No, it wasn’t. My heart was pounding. I had goosebumps. I was in tears. I was pretty sure this was the greatest piece of writing I had ever read. It was everything. In the context of this story–this story that had caught me and absorbed me–it was everything.

Before reading The Letter (because we Janeites need call it nothing more specific; it is The Letter), I had been a casual Jane Austen reader, who enjoyed her books; but after reading it, I was a fan for life. In my view, that kind of passion is what reading is all about. Clinical discussions and “rankings” of the novels are all very well, and recognizing technical greatness is an interesting intellectual exercise, but give me the big whammy. Nobody does it better than Jane.

*puts down Cluebat* It really wasn’t needed here.

19 thoughts on “In defense of Persuasion

  1. Gill

    My reaction to the letter was exactly the same. You pierce my soul. What a line. Gobsmackingly beautiful. To receive such a letter….sigh……


  2. helenajustina

    The distinction you make between the book which is your favourite and the one which you consider to be the best is so important, not only for Jane Austen.

    It reminds me of the college professor in the book I’m reading now (Come Unto These Yellow Sands by Josh Lanyon) who is teaching his students in Literary Analysis the difference between liking a work and its having literary merit. He says something like: The discovery that you like XX? that’s great. We’ll keep it in mind for Christmas. But to get a A on a paper, you’re going to have to convince me that you have a good reason for liking XX. I want to see those opinions supported by evidence. I want you to prove to me that you’ve considered elements like theme, setting, characterisation…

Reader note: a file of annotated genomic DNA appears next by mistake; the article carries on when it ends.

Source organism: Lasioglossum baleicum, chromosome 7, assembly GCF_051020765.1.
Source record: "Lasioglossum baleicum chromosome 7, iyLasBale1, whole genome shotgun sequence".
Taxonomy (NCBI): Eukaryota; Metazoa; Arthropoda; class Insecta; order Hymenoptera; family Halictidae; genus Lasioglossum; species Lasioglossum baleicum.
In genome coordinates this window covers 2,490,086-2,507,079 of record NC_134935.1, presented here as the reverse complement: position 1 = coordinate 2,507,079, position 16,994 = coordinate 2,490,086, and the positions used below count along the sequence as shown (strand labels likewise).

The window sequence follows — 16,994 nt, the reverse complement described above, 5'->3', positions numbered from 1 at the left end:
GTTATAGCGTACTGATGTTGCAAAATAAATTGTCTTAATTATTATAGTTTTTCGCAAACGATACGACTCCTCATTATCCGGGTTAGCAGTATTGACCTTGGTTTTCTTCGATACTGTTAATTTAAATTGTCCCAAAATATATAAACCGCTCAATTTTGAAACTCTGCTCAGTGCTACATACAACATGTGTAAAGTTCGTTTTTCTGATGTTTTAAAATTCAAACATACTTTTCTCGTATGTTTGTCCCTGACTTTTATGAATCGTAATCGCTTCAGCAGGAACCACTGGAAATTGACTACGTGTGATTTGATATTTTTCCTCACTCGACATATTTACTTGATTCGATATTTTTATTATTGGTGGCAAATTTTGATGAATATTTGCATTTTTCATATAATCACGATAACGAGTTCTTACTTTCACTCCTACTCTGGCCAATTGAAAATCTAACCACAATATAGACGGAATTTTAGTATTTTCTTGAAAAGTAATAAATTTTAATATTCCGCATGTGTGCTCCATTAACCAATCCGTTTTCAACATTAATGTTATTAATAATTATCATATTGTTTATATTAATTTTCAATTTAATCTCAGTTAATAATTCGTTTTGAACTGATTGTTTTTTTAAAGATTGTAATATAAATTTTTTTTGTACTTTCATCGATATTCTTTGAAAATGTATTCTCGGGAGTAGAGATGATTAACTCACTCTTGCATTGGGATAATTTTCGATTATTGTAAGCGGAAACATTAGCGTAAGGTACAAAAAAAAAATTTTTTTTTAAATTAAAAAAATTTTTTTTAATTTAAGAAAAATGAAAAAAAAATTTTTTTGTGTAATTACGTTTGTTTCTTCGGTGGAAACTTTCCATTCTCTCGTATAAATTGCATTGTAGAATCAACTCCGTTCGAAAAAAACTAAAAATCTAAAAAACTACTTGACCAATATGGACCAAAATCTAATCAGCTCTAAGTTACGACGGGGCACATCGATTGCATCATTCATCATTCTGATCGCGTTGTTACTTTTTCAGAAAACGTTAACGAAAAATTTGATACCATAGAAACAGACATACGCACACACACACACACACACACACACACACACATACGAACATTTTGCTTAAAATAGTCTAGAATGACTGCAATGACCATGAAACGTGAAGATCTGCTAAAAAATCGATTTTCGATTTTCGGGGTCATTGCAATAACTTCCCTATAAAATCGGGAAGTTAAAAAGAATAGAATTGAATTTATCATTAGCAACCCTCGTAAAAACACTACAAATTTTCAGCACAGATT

It is possible to see that a work has literary merit but not to like it. For me, that’s the case with Emma. I know it’s a great book in the literary sense. But I don’t like it, and don’t re-read it.

    Persuasion is my favourite too! I haven’t decided on my opinion as to which is the best Jane Austen…


    • Yeah–I feel like for someone who has “read the novels SEVERAL TIMES! SEVERAL TIMES!” she doesn’t really love them. Maybe that’s the problem–if you’re trained to separate your love for a book from your recognition of its literary merit (as in the professor in your example) that you don’t always recognize the signs of book-love in others? And it’s interesting how Jane Austen tends to inspire that love in otherwise dispassionate literary scholars and critics. 🙂


  3. No humor in Persuasion? How about this passage? Miss Austen’s velvet-covered hammer pounding on the person of Mrs. Musgrove. What a visual sight gag!

    “….They were actually on the same sofa, for Mrs. Musgrove had most readily made room for him: they were divided only by Mrs. Musgrove. It was no insignificant barrier, indeed. Mrs. Musgrove was of a comfortable, substantial size, infinitely more fitted by nature to express good cheer and good humour, than tenderness and sentiment; and while the agitations of Anne’s slender form, and pensive face, may be considered as very completely screened, Captain Wentworth should be allowed some credit for the self-command with which he attended to her large fat sighings over the destiny of a son, whom alive nobody had cared for…..”


  4. While I am always delighted by any event that results in your dusting off the Cluebat of Janeite Rightousness, I have to defend Ms. Waldman a little. To call something the “least funny” of Jane Austen’s works is perhaps like talking about the relative shortness of giants. Persuasion is somber in places, shockingly cruel in others (I am thinking in particular of that part Jeffery cites above, where the narrator makes fun of Mrs. Musgrove’s daring to be both sad and fat. Although that is, true, funny too) and even verges as close at times as Jane Austen ever gets to sentimentality. Is it funny? Yes. As funny as the others? No. But still funny.